Chair Force Engineer

Saturday, January 13, 2007

What doesn't kill us...

...only makes us stronger.

That's my reaction to Doug Stanley's analysis of the Direct Launcher proposal. I'm glad that Dr. Stanley gave his honest assessment of the situation, and I don't believe he's trying to pull a hatchet-job.

As it stands, the "Direct" rocket can't launch the moon mission in two launches. This is because the regeneratively-cooled RS-68 variant doesn't live up to the expectations that Ross Tierney and other "Direct" supporters had for it. At the same time, I don't think that we should give up on Direct. My firm belief is that NASA's budget will not support the development of the Ares I&V boosters. It may not even support the development of a single Ares IV booster (especially in light of the fact that NASA will continue to be funded at FY2006 levels instead of getting a planned increase of ~$500 mil.)

I see as many as five approaches for fixing "Direct."
1) Reduce the size and capabilities of the Orion capsule & lander.
2) Split the mission into three launches instead of two.
3) Use existing SSME's instead of RS-68's, because the shuttles won't be needing them after 2010.
4) See if the Russians can still produce RD-0120's.
5) Shave mass off the SRB's by using filament-wound casings and deleting the parachutes.

I see option 1 as a non-starter. After all, NASA's plan was sold to America as "Apollo on Steroids." If we suddenly took the steroids out, it would be a major letdown to the congress and ultimately the taxpayers who will have to fund it. Still, there are plenty of smart people out there who argue for more austere initial missions and open-cockpit landers.

Using three "Direct" rockets instead of two Ares IV's or one Ares I + one Ares V is not inherently bad. NASA may cringe at the thought of an additional rendezvous in earth orbit, but I see it as an opportunity to decrease the "standing army" costs that are spread over as many launches as can be made in a given year. The cost of adding one or two additional "Direct" launches per year (assuming two lunar missions per year) over the life of NASA's moon efforts might be cheaper than the development and standing army costs associated with the Ares I/V or Ares IV.

How dare we throw out SSME's? Well, I would still argue that the cost of producing and expending SSME's is worth considering in light of development and standing army costs. Besides, at the time of the Shuttle's retirement, there will be several SSME's that are capable of being flown again. The museums might get mad, but the SSME's will be sacrificed for their intended purpose if they are reused for an expendible rocket. That was similar to the plan for Shuttle-C, to use SSME's near the end of their useful lives. Alternatively, a recoverable engine pod could be developed, although that means more development costs and retaining recovery assets that would be used to fish the engine pod out of the ocean.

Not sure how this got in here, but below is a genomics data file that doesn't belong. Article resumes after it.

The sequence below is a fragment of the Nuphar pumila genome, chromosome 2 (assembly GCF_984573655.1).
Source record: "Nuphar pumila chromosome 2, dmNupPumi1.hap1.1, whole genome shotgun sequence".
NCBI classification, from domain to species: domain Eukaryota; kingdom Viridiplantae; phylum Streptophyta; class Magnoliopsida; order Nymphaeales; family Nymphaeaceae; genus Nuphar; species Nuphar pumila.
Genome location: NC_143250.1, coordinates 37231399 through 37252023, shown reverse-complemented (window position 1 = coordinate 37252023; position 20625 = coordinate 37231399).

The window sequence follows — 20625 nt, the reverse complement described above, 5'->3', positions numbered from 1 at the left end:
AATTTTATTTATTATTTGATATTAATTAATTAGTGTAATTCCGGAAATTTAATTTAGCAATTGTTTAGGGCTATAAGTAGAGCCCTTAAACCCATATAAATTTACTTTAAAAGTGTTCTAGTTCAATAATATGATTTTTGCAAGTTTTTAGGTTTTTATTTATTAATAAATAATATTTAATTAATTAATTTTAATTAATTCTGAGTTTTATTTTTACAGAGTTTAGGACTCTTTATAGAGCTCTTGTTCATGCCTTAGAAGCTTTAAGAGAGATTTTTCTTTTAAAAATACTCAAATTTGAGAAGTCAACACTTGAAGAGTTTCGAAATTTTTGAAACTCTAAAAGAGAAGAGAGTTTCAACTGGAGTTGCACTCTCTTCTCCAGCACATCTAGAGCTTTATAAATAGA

My favorite option (and the most questionable option) is to get the Russians to start building the RD-0120 again for use on the "Direct" rocket. This was the engine used for the Energia core, and had similar performance to the SSME (think of NASA's expendible SSME or the earlier Space Tramsportation Main Engine.) Of course, "Not Invented Here" comes into play, although the use of Russian engines for the Atlas V has eased those fears to some degree. A more realistic concern is whether the Russians possess the tooling and manufacturing expertise to put this engine back into production. Supposedly the RD-0120 plant is now used for producing consumer goods like baby formula.

The "lighter SRB" option isn't a complete solution for Direct's performance issues, but it's always a smart way of saving money and getting a little more payload to orbit. Most of the issues regarding filament-wound casings for the standard SRB were solved in the 1980's prior to the loss of Challenger. The biggest problem was that the emptied casings weren't as tough as the standard ones when it came to splashing down, and there wasn't a reliable way to determine if there was any delamination between the filaments. The simplest solution is to throw the SRB's away, leave off the mass of the parachutes, and dispense with the mini-Navy that NASA uses to recover the SRB's. Recovery of the boosters has never been better than a break-even proposition anyways.

We shouldn't count out "Direct" yet. An independent analysis of the different options (multiple Atlas launches, variants of Direct, Ares IV, and Ares I + V) should all be examined from the standpoint of total lifecycle costs. The use of multiple Atlas V's is even worse than Direct (from NASA's perspective) in all the regards that NASA has used to disqualify Direct. Still, I consider the use of multiple Atlas V's to represent a real step forward in terms of building a free-market, spacefaring society and an economy of scale.